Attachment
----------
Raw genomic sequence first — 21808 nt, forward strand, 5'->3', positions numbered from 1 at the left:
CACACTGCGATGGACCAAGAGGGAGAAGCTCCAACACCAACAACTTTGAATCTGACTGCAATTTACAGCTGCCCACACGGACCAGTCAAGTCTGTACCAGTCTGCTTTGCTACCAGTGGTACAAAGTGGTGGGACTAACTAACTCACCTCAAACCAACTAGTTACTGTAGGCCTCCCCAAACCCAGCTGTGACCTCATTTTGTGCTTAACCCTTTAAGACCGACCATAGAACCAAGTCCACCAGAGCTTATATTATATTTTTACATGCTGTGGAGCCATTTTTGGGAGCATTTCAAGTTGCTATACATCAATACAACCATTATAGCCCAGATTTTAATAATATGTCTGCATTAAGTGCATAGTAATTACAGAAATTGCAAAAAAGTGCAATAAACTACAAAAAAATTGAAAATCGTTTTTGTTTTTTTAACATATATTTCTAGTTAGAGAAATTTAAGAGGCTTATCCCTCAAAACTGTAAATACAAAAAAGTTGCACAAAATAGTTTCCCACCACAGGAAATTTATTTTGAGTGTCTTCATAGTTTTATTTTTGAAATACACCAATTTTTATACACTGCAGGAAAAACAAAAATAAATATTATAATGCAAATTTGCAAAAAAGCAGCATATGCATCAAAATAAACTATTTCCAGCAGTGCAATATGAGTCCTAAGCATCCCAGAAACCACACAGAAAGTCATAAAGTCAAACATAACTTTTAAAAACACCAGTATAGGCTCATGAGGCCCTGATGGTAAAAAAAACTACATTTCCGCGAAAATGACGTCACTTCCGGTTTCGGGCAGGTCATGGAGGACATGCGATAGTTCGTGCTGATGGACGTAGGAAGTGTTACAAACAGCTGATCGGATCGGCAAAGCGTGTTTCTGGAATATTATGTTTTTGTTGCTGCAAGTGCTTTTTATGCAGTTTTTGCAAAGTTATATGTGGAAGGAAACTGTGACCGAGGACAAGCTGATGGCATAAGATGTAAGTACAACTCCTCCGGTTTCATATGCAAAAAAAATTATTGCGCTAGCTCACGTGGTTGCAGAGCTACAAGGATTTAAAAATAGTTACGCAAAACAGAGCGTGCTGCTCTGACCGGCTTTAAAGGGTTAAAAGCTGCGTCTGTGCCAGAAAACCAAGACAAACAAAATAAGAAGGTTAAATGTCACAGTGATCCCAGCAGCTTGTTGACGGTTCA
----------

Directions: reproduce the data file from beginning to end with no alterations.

Raw genomic sequence first — 21808 nt, forward strand, 5'->3', positions numbered from 1 at the left:
CACACTGCGATGGACCAAGAGGGAGAAGCTCCAACACCAACAACTTTGAATCTGACTGCAATTTACAGCTGCCCACACGGACCAGTCAAGTCTGTACCAGTCTGCTTTGCTACCAGTGGTACAAAGTGGTGGGACTAACTAACTCACCTCAAACCAACTAGTTACTGTAGGCCTCCCCAAACCCAGCTGTGACCTCATTTTGTGCTTAACCCTTTAAGACCGACCATAGAACCAAGTCCACCAGAGCTTATATTATATTTTTACATGCTGTGGAGCCATTTTTGGGAGCATTTCAAGTTGCTATACATCAATACAACCATTATAGCCCAGATTTTAATAATATGTCTGCATTAAGTGCATAGTAATTACAGAAATTGCAAAAAAGTGCAATAAACTACAAAAAAATTGAAAATCGTTTTTGTTTTTTTAACATATATTTCTAGTTAGAGAAATTTAAGAGGCTTATCCCTCAAAACTGTAAATACAAAAAAGTTGCACAAAATAGTTTCCCACCACAGGAAATTTATTTTGAGTGTCTTCATAGTTTTATTTTTGAAATACACCAATTTTTATACACTGCAGGAAAAACAAAAATAAATATTATAATGCAAATTTGCAAAAAAGCAGCATATGCATCAAAATAAACTATTTCCAGCAGTGCAATATGAGTCCTAAGCATCCCAGAAACCACACAGAAAGTCATAAAGTCAAACATAACTTTTAAAAACACCAGTATAGGCTCATGAGGCCCTGATGGTAAAAAAAACTACATTTCCGCGAAAATGACGTCACTTCCGGTTTCGGGCAGGTCATGGAGGACATGCGATAGTTCGTGCTGATGGACGTAGGAAGTGTTACAAACAGCTGATCGGATCGGCAAAGCGTGTTTCTGGAATATTATGTTTTTGTTGCTGCAAGTGCTTTTTATGCAGTTTTTGCAAAGTTATATGTGGAAGGAAACTGTGACCGAGGACAAGCTGATGGCATAAGATGTAAGTACAACTCCTCCGGTTTCATATGCAAAAAAAATTATTGCGCTAGCTCACGTGGTTGCAGAGCTACAAGGATTTAAAAATAGTTACGCAAAACAGAGCGTGCTGCTCTGACCGGCTTTAAAGGGTTAAAAGCTGCGTCTGTGCCAGAAAACCAAGACAAACAAAATAAGAAGGTTAAATGTCACAGTGATCCCAGCAGCTTGTTGACGGTTCA